It’s pretty ballsy for a band to release their debut album with its number right in the title. After all, there’s no guarantee that they will hang together long enough to put out a second release. The stigma of being ‘that band that released Vol. 1 and then disappeared’ would be hard to live down, and that’s assuming their first effort makes enough of an impression for people to talk about them at all.
This didn’t stop Blood of the Wolf (not to be confused with Wolf Blood), who made that leap with their first album, the self-released I: The Law of Retaliation from the relatively sunny days of 2015, following on a 2014 advance single and a 2013 demo. Though that annual cycle of releases has been broken, the Chicago-based band is back with their second album. And while it would have been amusing to immediately drop the numbering, they’ve held on to it.
Is the wait worth it? If you like modern death metal with a blackened patina, then yeah, it’s worth your time to check this out. The beats are thunderous and fearsomely fast, the vocals are gnarly without being goofy, and the guitar-work cuts clean while carving out its riffs. Track titles like “A Sermon of Slaughtered Foes” and “The Sword is My Light and Salvation” underline the bellicose drive of the music, with the combination reminding of something like Necrophobic meeting Bolt Thrower.
While the music hits hard, it does start feeling kind of repetitive by the halfway mark, an especially bad sign when the LP only runs 36 minutes all together. A large part of that can be chalked up to the drumming, which hardly ever lets up in its trigger-blasting, but the rest of the songwriting draws from a similarly shallow bag of tricks. It’s not that the group is lacking in technique, just that they don’t show much inclination to turn their playing skills to more than a few configurations. It’s to the point where just switching up the guitar tone for five seconds (for a quick flourish in “With Fire and a Thousand Flashing Blades”) comes as a shock.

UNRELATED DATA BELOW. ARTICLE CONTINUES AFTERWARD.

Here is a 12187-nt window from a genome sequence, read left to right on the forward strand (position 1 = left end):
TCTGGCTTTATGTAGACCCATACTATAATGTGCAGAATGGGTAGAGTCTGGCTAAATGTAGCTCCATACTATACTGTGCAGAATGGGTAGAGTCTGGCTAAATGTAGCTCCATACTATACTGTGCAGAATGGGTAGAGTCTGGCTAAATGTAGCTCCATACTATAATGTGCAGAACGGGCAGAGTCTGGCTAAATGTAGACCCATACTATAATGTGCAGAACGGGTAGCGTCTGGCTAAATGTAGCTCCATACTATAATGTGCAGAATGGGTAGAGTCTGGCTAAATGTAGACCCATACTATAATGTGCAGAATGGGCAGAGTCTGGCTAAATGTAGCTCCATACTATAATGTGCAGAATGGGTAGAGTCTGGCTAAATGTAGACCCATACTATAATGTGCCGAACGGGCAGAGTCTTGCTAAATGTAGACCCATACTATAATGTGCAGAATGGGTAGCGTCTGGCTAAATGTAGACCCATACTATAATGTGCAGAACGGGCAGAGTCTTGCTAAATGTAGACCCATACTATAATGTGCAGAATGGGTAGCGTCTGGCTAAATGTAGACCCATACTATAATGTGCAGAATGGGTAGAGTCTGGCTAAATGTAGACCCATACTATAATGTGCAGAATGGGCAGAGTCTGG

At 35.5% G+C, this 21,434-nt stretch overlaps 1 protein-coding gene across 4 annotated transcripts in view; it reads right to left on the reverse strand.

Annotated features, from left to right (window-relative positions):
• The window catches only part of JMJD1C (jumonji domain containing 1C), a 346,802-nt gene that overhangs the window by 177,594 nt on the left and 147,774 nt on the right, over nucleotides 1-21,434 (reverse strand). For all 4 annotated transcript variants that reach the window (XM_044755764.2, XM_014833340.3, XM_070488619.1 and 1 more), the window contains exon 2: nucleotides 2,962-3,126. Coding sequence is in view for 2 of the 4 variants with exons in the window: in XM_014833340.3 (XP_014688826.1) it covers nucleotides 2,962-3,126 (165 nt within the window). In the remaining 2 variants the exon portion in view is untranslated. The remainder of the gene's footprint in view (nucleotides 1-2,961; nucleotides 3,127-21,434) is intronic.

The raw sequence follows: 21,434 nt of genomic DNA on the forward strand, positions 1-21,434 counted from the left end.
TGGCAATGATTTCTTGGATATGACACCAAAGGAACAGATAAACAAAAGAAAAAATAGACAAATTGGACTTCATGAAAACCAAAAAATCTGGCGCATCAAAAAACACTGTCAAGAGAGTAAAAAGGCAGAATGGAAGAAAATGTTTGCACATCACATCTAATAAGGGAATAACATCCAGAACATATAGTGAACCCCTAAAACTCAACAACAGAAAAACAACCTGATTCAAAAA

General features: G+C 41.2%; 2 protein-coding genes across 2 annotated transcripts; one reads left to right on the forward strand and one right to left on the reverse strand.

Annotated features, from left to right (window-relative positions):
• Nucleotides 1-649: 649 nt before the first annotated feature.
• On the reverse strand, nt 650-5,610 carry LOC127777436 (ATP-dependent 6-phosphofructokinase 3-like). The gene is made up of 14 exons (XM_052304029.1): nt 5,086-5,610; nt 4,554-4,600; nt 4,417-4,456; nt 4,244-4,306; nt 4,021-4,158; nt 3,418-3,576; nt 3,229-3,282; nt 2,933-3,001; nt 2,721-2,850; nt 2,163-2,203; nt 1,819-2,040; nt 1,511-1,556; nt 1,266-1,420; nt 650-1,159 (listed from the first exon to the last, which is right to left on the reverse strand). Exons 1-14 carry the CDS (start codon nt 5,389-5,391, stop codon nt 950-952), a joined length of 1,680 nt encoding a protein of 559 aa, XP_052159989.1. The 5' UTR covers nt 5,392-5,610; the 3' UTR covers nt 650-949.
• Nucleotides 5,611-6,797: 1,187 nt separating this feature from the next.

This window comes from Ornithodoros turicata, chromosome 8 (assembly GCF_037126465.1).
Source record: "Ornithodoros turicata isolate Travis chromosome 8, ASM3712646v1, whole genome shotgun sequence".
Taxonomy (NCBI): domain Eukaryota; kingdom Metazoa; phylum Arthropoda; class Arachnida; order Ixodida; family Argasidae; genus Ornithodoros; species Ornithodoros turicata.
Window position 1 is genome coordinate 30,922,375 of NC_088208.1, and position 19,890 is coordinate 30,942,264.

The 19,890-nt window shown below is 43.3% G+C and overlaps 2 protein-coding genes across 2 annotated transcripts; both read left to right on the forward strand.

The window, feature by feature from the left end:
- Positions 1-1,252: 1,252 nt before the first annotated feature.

What Blood of the Wolf play is sharp, but it ends up feeling like one of those albums with an EP’s worth of ideas stretched out to cover an LP’s run-time. Fans of nasty and brutal death metal will find a fair amount to enjoy, and the narrowness of focus does fit with the style, but for the skills on show, it comes off as disappointingly limited. Whether they’d be better served by diversifying their influences (it’s not too much of a stretch for me to imagine them successfully emulating Acid Bath‘s metal potpourri) or just spending more time on writing songs that stand together instead of in isolation, is hard to say. Whichever way they develop, I hope their next album won’t end up being III: More of the Same.